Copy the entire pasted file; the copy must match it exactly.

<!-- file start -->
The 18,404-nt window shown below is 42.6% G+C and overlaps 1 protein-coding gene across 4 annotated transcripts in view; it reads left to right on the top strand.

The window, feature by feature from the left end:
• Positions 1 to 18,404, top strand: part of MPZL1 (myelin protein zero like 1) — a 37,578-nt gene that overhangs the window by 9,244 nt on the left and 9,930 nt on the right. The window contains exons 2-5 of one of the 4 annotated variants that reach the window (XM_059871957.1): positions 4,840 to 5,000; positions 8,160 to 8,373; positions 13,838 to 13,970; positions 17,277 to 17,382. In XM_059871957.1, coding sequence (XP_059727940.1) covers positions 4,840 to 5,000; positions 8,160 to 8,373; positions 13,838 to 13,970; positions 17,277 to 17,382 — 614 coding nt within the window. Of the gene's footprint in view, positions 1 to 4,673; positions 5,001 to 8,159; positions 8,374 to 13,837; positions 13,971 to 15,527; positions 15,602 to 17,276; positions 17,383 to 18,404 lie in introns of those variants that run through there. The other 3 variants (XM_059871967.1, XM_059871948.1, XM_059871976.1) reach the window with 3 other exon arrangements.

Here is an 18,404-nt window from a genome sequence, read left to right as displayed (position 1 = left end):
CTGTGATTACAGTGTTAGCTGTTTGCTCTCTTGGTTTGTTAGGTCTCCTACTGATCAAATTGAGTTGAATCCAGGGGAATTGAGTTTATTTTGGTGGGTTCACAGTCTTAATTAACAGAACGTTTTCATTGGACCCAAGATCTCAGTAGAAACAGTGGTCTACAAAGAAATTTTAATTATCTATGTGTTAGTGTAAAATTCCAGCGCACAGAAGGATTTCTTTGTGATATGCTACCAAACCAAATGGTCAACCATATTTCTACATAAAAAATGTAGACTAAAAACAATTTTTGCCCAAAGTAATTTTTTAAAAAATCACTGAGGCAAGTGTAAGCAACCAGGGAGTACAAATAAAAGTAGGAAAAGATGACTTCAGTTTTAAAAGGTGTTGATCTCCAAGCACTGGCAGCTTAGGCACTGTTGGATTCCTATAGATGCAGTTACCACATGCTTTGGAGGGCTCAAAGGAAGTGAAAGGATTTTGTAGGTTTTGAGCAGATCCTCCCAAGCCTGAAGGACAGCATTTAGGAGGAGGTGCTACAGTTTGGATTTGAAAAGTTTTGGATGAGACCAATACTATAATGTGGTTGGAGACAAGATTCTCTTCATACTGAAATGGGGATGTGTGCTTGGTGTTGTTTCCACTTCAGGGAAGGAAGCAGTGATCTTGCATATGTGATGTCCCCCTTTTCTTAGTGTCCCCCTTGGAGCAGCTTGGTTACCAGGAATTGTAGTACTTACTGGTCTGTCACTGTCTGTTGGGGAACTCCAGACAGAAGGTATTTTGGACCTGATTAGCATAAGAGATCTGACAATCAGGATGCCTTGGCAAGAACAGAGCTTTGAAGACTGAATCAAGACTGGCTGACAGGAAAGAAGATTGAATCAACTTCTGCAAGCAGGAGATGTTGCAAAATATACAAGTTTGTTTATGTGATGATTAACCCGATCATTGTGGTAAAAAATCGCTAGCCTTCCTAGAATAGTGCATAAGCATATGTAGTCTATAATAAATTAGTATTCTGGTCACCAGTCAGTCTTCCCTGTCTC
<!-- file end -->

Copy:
The 18,404-nt window shown below is 42.6% G+C and overlaps 1 protein-coding gene across 4 annotated transcripts in view; it reads left to right on the top strand.

The window, feature by feature from the left end:
• Positions 1 to 18,404, top strand: part of MPZL1 (myelin protein zero like 1) — a 37,578-nt gene that overhangs the window by 9,244 nt on the left and 9,930 nt on the right. The window contains exons 2-5 of one of the 4 annotated variants that reach the window (XM_059871957.1): positions 4,840 to 5,000; positions 8,160 to 8,373; positions 13,838 to 13,970; positions 17,277 to 17,382. In XM_059871957.1, coding sequence (XP_059727940.1) covers positions 4,840 to 5,000; positions 8,160 to 8,373; positions 13,838 to 13,970; positions 17,277 to 17,382 — 614 coding nt within the window. Of the gene's footprint in view, positions 1 to 4,673; positions 5,001 to 8,159; positions 8,374 to 13,837; positions 13,971 to 15,527; positions 15,602 to 17,276; positions 17,383 to 18,404 lie in introns of those variants that run through there. The other 3 variants (XM_059871967.1, XM_059871948.1, XM_059871976.1) reach the window with 3 other exon arrangements.

Here is an 18,404-nt window from a genome sequence, read left to right as displayed (position 1 = left end):
CTGTGATTACAGTGTTAGCTGTTTGCTCTCTTGGTTTGTTAGGTCTCCTACTGATCAAATTGAGTTGAATCCAGGGGAATTGAGTTTATTTTGGTGGGTTCACAGTCTTAATTAACAGAACGTTTTCATTGGACCCAAGATCTCAGTAGAAACAGTGGTCTACAAAGAAATTTTAATTATCTATGTGTTAGTGTAAAATTCCAGCGCACAGAAGGATTTCTTTGTGATATGCTACCAAACCAAATGGTCAACCATATTTCTACATAAAAAATGTAGACTAAAAACAATTTTTGCCCAAAGTAATTTTTTAAAAAATCACTGAGGCAAGTGTAAGCAACCAGGGAGTACAAATAAAAGTAGGAAAAGATGACTTCAGTTTTAAAAGGTGTTGATCTCCAAGCACTGGCAGCTTAGGCACTGTTGGATTCCTATAGATGCAGTTACCACATGCTTTGGAGGGCTCAAAGGAAGTGAAAGGATTTTGTAGGTTTTGAGCAGATCCTCCCAAGCCTGAAGGACAGCATTTAGGAGGAGGTGCTACAGTTTGGATTTGAAAAGTTTTGGATGAGACCAATACTATAATGTGGTTGGAGACAAGATTCTCTTCATACTGAAATGGGGATGTGTGCTTGGTGTTGTTTCCACTTCAGGGAAGGAAGCAGTGATCTTGCATATGTGATGTCCCCCTTTTCTTAGTGTCCCCCTTGGAGCAGCTTGGTTACCAGGAATTGTAGTACTTACTGGTCTGTCACTGTCTGTTGGGGAACTCCAGACAGAAGGTATTTTGGACCTGATTAGCATAAGAGATCTGACAATCAGGATGCCTTGGCAAGAACAGAGCTTTGAAGACTGAATCAAGACTGGCTGACAGGAAAGAAGATTGAATCAACTTCTGCAAGCAGGAGATGTTGCAAAATATACAAGTTTGTTTATGTGATGATTAACCCGATCATTGTGGTAAAAAATCGCTAGCCTTCCTAGAATAGTGCATAAGCATATGTAGTCTATAATAAATTAGTATTCTGGTCACCAGTCAGTCTTCCCTGTCTC